Do you desire to be a more creative person but don’t think you have the “creative” gene? You may have some hard work ahead, but it’s possible to become the next Walt Disney or Martha Stewart, according to R. Keith Sawyer, Ph.D., associate professor of education and of psychology, both in Arts & Sciences.
“No one is born highly creative,” Sawyer said. “Psychologists studying creativity have discovered that it is based on cognitive processes we all share. Creativity is not the result of some magic brain region that some people have and others don’t.”
Sawyer’s latest book, Explaining Creativity: The Science of Human Innovation, is a seminal overview of the history of creativity and of research into traits that highly creative people all share.
Designed as a textbook for his course “Psychology of Creativity,” Explaining Creativity is a general overview of the science of creativity for anyone who wants to know more about it. In the book, Sawyer outlines some of the myths that many of us hold about creative people.
“When people say they aren’t creative, it’s because of some false ideas about creativity that we hold as a society,” Sawyer said. “One myth is that if you’re a creative person it’s a trait and everything you touch turns to gold. That’s not the way creativity works.
“It’s not some magical trait. You have to work hard to be a more creative person. You have to be diligent.”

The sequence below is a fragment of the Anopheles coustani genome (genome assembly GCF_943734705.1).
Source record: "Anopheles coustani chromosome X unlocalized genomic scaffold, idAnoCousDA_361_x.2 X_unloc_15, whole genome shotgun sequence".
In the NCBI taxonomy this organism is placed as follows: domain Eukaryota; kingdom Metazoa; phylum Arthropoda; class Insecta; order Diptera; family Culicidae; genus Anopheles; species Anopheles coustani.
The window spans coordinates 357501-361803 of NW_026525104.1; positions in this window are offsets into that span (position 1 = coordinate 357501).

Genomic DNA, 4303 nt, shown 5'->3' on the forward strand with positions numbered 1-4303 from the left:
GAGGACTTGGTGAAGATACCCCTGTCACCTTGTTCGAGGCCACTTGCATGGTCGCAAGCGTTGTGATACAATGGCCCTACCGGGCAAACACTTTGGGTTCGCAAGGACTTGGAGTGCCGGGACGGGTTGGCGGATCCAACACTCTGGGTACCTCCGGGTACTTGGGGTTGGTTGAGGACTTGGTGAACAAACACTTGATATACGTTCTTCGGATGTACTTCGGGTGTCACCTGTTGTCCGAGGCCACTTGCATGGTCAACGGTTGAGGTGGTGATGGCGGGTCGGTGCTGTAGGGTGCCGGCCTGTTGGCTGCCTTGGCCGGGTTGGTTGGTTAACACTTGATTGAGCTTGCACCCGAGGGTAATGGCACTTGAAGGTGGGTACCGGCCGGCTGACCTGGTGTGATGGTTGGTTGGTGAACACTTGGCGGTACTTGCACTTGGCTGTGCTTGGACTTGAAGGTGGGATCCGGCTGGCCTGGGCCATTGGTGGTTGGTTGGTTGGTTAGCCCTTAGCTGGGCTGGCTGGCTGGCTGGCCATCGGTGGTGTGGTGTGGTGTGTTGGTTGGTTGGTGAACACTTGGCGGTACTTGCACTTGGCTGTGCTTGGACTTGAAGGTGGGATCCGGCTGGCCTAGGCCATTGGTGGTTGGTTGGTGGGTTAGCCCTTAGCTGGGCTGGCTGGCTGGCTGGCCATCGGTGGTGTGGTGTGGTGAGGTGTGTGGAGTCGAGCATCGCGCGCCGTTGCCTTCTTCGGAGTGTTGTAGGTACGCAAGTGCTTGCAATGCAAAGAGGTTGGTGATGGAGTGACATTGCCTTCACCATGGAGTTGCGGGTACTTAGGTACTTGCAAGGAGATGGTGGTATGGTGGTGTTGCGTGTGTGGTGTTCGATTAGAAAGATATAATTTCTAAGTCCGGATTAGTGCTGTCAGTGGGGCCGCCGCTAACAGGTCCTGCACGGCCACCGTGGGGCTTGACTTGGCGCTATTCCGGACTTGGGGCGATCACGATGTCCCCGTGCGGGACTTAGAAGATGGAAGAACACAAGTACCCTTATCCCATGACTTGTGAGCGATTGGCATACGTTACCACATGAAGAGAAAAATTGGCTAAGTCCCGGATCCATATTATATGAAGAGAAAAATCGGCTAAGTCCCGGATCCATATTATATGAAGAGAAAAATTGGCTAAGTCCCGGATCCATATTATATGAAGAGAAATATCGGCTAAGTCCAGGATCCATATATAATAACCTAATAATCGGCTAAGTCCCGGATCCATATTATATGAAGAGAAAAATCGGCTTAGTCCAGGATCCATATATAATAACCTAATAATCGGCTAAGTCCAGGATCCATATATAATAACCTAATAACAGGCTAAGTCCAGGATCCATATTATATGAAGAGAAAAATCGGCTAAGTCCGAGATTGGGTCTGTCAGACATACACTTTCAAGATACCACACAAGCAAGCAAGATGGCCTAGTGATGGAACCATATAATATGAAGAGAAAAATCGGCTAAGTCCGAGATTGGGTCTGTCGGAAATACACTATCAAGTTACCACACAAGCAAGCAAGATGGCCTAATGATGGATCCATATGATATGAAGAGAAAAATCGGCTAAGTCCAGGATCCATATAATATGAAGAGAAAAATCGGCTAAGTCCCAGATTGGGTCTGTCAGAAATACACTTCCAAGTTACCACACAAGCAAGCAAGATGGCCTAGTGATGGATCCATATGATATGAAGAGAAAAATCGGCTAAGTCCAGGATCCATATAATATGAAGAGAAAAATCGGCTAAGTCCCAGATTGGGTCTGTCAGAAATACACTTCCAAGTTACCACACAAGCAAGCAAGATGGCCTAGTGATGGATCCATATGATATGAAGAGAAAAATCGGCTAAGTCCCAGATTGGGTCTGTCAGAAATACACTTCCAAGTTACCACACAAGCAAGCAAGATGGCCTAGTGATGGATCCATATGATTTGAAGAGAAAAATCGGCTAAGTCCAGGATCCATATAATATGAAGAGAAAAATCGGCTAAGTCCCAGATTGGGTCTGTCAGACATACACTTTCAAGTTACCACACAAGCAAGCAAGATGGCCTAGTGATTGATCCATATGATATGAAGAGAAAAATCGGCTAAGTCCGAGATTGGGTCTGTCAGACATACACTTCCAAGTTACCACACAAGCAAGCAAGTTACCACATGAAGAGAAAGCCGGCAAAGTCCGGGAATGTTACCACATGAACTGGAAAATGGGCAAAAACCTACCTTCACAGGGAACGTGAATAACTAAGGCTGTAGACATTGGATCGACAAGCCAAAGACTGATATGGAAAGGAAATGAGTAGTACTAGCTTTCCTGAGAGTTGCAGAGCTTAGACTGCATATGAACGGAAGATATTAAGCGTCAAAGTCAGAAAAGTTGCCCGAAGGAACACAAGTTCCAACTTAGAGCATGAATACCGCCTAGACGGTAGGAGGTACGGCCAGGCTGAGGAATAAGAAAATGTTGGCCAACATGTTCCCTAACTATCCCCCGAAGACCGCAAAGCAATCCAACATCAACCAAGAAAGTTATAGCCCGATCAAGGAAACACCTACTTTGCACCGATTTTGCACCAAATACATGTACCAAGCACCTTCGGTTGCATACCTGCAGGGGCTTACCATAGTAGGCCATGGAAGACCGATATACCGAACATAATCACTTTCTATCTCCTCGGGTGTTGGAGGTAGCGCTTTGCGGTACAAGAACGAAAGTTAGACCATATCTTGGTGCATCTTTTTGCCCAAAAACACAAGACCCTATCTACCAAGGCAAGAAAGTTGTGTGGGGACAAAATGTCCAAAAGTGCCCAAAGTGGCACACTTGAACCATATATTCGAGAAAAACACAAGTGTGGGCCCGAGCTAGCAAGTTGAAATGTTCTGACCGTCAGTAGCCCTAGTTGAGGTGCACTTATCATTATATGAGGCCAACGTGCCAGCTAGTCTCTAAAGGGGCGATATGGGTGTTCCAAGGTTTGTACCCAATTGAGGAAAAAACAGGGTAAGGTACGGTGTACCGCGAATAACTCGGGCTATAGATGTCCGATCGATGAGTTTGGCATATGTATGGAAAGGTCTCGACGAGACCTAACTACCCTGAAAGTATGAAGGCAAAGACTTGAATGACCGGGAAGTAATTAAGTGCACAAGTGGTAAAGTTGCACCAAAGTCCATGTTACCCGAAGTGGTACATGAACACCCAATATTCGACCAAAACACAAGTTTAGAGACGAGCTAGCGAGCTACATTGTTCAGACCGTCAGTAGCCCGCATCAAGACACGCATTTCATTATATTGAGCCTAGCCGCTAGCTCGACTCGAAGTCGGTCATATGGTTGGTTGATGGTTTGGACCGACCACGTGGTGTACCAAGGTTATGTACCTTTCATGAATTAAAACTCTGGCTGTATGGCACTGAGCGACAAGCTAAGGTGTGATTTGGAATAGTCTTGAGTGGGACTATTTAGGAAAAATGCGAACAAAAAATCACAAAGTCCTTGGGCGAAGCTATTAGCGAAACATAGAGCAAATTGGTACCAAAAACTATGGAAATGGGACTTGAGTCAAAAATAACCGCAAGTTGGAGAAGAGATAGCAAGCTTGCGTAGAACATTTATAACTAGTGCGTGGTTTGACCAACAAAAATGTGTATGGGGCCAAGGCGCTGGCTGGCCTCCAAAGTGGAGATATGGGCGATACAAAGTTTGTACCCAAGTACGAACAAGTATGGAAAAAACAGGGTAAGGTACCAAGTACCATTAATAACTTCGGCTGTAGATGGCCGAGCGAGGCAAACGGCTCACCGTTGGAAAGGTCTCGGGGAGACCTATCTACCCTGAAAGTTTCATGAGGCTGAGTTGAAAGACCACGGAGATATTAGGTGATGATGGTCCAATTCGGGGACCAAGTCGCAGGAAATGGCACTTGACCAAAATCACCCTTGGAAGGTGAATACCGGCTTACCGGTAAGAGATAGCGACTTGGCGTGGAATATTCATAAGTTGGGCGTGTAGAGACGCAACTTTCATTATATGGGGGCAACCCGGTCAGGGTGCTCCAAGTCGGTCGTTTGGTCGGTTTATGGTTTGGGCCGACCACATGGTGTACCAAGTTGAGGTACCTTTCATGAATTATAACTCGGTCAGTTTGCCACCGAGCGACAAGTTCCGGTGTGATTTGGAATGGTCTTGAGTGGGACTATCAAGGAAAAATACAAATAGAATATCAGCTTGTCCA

Collaboration is key
It’s a myth that creative people “have pierced body parts and tattoos and they sleep at odd hours and maybe they are not socially smooth or skilled — maybe they are loners.”
Actually, when researchers study creative people, Sawyer said, they find that most of them are normal, happy and healthy.
“Another myth about creativity that many people in our society believe is that there is a link between mental illness and creativity,” he said.
Sawyer added that many people have a vision of highly creative people as “lone geniuses.”
“In reality,” he said, “creative people network with other people. A lot of creativity happens through collaboration. Much of my own research focuses on the relationship between collaboration and creativity.
“In today’s technological society, many of the more important or popular creative products are made by large organizations,” he added. “For example, PlayStation video games are created by a team of more than 100 people.”
Sawyer insists that to be creative, one has to have organizational structure and collaboration.
“If you are a loner in a room somewhere doing your own thing, you aren’t going to be employed very long,” Sawyer said. “Video games are just one example. Think of any major creative organization. Increasingly over the past 20-50 years, the important kinds of creativity and innovation have involved large groups of people.”
But the myth of the lone genius still persists because many people, when they think of the stereotypical creative-type person, think of the ultimate lone genius — the poet.
“People see poets as being very solitary and yet very creative,” Sawyer said. “Many people think all a poet needs is a pencil and some paper and he or she never has to talk to anyone. People tend to view painters the same way. They think all the artist needs is a canvas and paint and he or she doesn’t require social interaction.”
However, he said, research shows that even writers and painters are very social and they spend a lot of time interacting with other people. “They have to get ideas from somewhere,” he added.
Some conventions needed
Another myth about creativity held by many is that creativity is the opposite of convention and constraint.